Nineteen states earned a "meets requirement" rating from the U.S. Department of Education's office of special education programs for the 2013-14 school year, according the department's latest report, which reflects the second year of a new, tougher evaluation system.
That was up from 15 states that earned that rating from the U.S. Department of Education last year, the first year the department evaluated states under a new "results-driven accountability" matrix. The states were evaluated last year on 2012-13 data. The system was designed to measure states on special education student performance as well as compliance issues, such as whether states meet various deadlines mandated under the Individuals with Disabilities Education Act.
States have also been asked to create a "state-identified measurable result," which is intended to be the foundation of a multiyear, comprehensive plan to improve student performance in special education. For example, a state could choose to focus on a goal to improve student literacy, and develop a multilayered plan of how to accomplish that goal.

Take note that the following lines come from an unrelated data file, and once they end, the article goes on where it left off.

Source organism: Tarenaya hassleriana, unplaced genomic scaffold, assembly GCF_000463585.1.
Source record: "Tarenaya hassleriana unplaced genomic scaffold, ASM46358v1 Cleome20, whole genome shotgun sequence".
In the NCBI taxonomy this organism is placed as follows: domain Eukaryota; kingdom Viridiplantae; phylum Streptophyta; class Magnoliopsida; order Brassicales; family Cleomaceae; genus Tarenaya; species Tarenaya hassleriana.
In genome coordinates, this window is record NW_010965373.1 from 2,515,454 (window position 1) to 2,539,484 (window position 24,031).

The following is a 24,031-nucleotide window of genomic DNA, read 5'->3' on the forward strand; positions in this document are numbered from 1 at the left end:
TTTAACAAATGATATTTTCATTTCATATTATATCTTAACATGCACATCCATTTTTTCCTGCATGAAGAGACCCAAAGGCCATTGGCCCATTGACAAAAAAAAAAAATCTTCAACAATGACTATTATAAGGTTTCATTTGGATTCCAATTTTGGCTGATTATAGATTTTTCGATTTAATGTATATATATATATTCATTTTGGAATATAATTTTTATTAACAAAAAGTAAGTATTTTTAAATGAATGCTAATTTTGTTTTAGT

In addition to meets requirements, states can be rated in three additional categories—needs assistance, needs intervention, and needs substantial intervention. No state has fallen into the lowest category, though the District of Columbia has been in the needs intervention category for nine consecutive years. Each level triggers a different action from the office of special education programs, from referring states to technical assistance to requiring states to use some of their federal special education money to address the areas of deficiency.
This year, 30 states were found to need assistance in the report provided to states June 30, which is down from 32 in the report issued last year. In addition to the District of Columbia, Texas was found to need intervention, for the second year in a row.